This is a subject I’ve been meaning to write a post on for a while. I’m sure that some of my readers have wondered (or if they haven’t, I’m sure they will!) why I chose to spell “manna” the way I did in the Eisengoth stories. There are actually a few reasons, and I’ll go into some of them (and the reasons why) after some brief history.

According to Wikipedia:

Mana is an indigenous Pacific islander concept of an impersonal force or quality that resides in people, animals, and inanimate objects. The word is a cognate in many Oceanic languages, including MelanesianPolynesian, and Micronesian.

In anthropological discourse, mana as a generalized concept is often understood as a precursor to formal religion. It has commonly been interpreted as “the stuff of which magic is formed,” as well as the substance of which souls are made.

Modern fantasy fiction, computer and role-playing games have adopted mana as a term for magic points, an expendable (and most often rechargeable) resource out of which magic users form their magical spells.

Okay, that’s a start. Now for the other:

Manna (Hebrew: מָ‏ן‎) or al-Mann wa al-Salwa (Arabic: المَنّ و السلوى‎, Kurdish: gezo, Persian: ترنجبين‎), sometimes or archaically spelled mana, is an edible substance that some[who?] believe God provided for the Israelites during their travels in the desert according to the Bible and the Qur’an.

(Both definitions copied from the top of their respective Wikipedia pages.)

So, in both cases, we have a spiritual connection. “Mana” is more of an impersonal force, and the term has been heavily co-opted by the RPG and video game industries as a countdown, a kind of numerical tracker to tell you how many spells you have left to cast in a single day. That’s what it means in the common parlance; “mana” is how many spell points you have left for the day, or until you quaff a mana potion.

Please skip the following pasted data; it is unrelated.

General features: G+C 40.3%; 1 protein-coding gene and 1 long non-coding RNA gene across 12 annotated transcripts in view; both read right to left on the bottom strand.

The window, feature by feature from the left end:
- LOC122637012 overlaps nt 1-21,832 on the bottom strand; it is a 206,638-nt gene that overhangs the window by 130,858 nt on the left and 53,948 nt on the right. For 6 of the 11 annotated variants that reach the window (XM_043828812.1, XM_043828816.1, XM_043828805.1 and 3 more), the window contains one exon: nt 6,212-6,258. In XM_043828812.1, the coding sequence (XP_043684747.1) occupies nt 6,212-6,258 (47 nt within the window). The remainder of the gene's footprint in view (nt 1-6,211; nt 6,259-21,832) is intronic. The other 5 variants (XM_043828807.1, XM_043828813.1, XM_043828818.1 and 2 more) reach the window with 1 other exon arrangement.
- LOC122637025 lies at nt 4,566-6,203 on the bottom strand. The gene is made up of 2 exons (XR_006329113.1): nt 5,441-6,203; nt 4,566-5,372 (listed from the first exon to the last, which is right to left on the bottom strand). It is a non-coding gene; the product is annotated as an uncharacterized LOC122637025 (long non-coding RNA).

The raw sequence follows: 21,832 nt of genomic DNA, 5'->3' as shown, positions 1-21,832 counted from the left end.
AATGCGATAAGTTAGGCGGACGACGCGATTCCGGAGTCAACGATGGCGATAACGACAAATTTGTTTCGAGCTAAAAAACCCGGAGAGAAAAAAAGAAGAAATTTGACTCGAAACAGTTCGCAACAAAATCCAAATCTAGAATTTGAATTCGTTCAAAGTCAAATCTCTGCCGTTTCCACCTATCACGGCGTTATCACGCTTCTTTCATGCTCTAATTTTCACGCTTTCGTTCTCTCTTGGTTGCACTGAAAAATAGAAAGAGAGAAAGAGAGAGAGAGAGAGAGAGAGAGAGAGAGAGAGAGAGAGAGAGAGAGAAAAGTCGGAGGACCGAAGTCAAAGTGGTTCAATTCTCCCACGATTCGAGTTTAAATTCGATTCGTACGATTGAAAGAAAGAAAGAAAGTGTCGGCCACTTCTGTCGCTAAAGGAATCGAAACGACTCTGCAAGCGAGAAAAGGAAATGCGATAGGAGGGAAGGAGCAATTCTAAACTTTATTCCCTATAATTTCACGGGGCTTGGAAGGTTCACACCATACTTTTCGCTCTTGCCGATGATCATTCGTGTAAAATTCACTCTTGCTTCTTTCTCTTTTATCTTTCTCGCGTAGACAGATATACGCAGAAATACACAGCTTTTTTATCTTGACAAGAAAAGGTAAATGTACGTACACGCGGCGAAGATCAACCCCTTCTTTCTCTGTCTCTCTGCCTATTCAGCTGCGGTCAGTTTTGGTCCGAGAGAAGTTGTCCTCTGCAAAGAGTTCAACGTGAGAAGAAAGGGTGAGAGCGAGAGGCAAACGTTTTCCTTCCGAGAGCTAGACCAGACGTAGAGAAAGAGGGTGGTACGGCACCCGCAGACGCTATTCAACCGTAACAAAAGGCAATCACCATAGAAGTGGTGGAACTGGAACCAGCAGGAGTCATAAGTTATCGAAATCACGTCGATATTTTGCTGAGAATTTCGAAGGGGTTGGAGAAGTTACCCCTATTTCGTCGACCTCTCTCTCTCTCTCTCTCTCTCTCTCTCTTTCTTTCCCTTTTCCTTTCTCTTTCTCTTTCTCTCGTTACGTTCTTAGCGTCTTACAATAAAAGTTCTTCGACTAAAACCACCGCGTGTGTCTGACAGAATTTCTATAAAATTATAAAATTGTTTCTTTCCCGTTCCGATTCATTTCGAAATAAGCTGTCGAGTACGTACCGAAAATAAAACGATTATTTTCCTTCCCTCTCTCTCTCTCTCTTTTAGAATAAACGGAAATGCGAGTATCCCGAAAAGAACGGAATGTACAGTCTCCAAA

On the other hand, manna is something different. It’s the undefined substance that YHWH provided to the Israelites as food. It was their sole source of nourishment for almost forty years, described as drops of dew which could be harvested and turned into bread. Each person could only gather enough for themselves, so it was constantly in motion. Any which was kept spoiled quickly, rendering it unusable.

So why did I choose the one with religious connotations?

Firstly, I did it because I wanted to distinguish the life force of Eisengoth from the video game model. It’s not a countdown, and it’s not something which limits the Arbiters. It’s a living life-force which has a (minor spoilers) divine origin.

For the Arbiters, it is also their sole sustenance.

An Arbiter need not eat nor drink. They require no other sustenance than that provided to them by the power of the heartblade, which injects them with raw manna. True, the method of intake is different, but the principle (for the Arbiters, at least) is much closer to the religious version than the video game one. They eat, drink and breathe manna; it is everything to them, for without it, they are nothing. By it, they are indefinitely sustained, barring sudden or violent death. If left untended or hoarded, the manna in Eisengoth turns corrupt and dark; it spoils, and these snarls can only be untangled by those who live and breathe it.

Sure, I could have spelled it with one ‘n’, and accepted the modern terminology. With that, I would have struggled to differentiate the life-flows and the Arbiter’s sustenance from the common video game parlance. The heartblade (a spiritual and reverent device) would have been nothing more than a glorified mana potion. It would have fixed an idea in the readers’ minds, because I would have been utilizing a shortcut, when that shortcut did not truly describe my intentions.

For better or worse, that’s why I did it. Every artist makes a choice here or there when they need to distinguish a key piece of their work, and that’s the choice I made.